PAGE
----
The MLP Newsletter for Advisors • Winter 2015

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As an investment advisor, you have been subscribed to the MLP newsletter so that you and your clients can stay abreast of this powerful income-generating sector. Published quarterly, the MLP Newsletter will include valuable information about MLPs that you cannot get anywhere else.

The Master Limited Partnership Association (MLPA) is a trade association representing the publicly traded limited partnerships (PTPs) that are commonly known as master limited partnerships (MLPs), and those who work with them.

As with this premier edition, each and every newsletter will also include in-depth interviews with the experts who drive this market.

Today we are very pleased to bring you our unique interview with Kenny Feng, CFA, President and CEO at Alerian.

The Advisor Access Interview

Advisor Access: What is the current state of the MLP sector?

Kenny Feng: We continue to believe that MLPs are an investment in the long-term build-out of US energy infrastructure. Investors, however, have begun to find that answer fairly unsatisfying with the Alerian MLP Index (AMZ) down 29.3% over the last 12 months. Management teams, research analysts, and portfolio managers alike have taken on a more cautious tone, which we attribute to three factors.

One, in terms of valuations, investors are uncertain about the magnitude of distribution growth beyond 2017. During the last 10 years, MLPs grew distributions at a 7.4% annualized clip. Before this commodity downturn, many investors were willing to project that growth forward without giving it a second thought. Today, even if 6%-plus distribution growth in 2020 still represents the most probable outcome, the degree of certainty around that number is lower, which impacts valuations. The corollary is that MLPs with the greatest visibility to multi-year distribution growth, such as dropdown MLPs, have outperformed in this risk-off energy environment.

Two, in terms of energy fundamentals, investors are waiting for the other shoe to drop. Front-month WTI peaked in June 2014, but US field production of crude oil didn’t peak until a year later. With the battering of the rig count more than offset by productivity gains, domestic production has been remarkably resilient, which isn’t constructive for oil prices. The US produced 9.117 million barrels per day during the week ending September 11th, which is roughly where we were last December and 5.1% below the peak three months ago. So the supply response has begun. After production stabilizes and starts inching upward again, we think investors will give energy another look. We’re not saying that midstream should be lumped in with upstream; we’re saying that’s what investors are telling us they’re doing, even with no correlation between the AMZ and weekly field production and a weak correlation between the AMZ and front-month WTI on a rolling 30-day, 30-week, and 30-month basis. They’d rather miss the beginning of a recovery than risk catching a falling knife.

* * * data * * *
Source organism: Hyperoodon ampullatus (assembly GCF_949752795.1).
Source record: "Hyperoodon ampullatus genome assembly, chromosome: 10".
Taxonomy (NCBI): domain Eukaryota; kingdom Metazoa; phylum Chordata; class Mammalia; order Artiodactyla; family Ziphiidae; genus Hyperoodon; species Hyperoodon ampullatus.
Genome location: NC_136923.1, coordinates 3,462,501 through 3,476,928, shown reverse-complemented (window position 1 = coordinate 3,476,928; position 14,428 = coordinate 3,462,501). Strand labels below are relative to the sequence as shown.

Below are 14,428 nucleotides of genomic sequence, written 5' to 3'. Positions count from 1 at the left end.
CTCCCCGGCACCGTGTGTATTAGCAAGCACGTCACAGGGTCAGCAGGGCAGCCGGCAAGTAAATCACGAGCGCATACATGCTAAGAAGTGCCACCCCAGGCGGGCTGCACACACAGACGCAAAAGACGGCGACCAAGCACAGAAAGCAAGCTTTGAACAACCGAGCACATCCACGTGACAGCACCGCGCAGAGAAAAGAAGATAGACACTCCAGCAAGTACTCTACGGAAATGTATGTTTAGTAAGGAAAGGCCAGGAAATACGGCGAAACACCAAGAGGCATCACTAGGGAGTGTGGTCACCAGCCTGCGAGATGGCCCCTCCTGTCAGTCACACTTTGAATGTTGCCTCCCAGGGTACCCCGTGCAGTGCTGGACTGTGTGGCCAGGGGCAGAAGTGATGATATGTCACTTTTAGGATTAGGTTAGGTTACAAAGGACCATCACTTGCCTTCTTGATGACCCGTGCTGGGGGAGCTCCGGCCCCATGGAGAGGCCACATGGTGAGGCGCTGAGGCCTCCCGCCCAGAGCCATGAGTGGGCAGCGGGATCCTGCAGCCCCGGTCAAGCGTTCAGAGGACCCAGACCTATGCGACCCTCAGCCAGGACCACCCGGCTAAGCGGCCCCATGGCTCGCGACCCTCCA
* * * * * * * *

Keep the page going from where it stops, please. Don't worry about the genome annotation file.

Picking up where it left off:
And three, in terms of fund flows, new money isn’t coming into MLPs right now for the reasons mentioned above. And if an investment grade name can trade to an equity yield near 9%, it suggests to us that MLP-dedicated managers generally don’t have a ton of capacity to step in and provide a valuation floor. Since many MLPs need to tap the capital markets to finance growth projects and acquisitions, follow-on offerings may force investors to sell another MLP position in their portfolio.

The other items getting press attention—House vote on lifting the ban on oil exports, MLP Parity Act, the upcoming FERC five-year review of the oil pipeline pricing index, Fed interest rate hikes, IRS proposed regulations on qualifying income—are all secondary at the macro level to production volumes.

So what’s the good news? MLPs continue to raise their quarterly distributions. They continue to announce new capex projects. Capital markets remain open, and debt financing remains cheap. LNG exports are coming in a few months. Investors are being paid a 7%-plus yield to wait.

AA: It is widely expected that the Federal Reserve will embark on a program of increasing interest rates from their current historical lows. How do you see this affecting MLPs?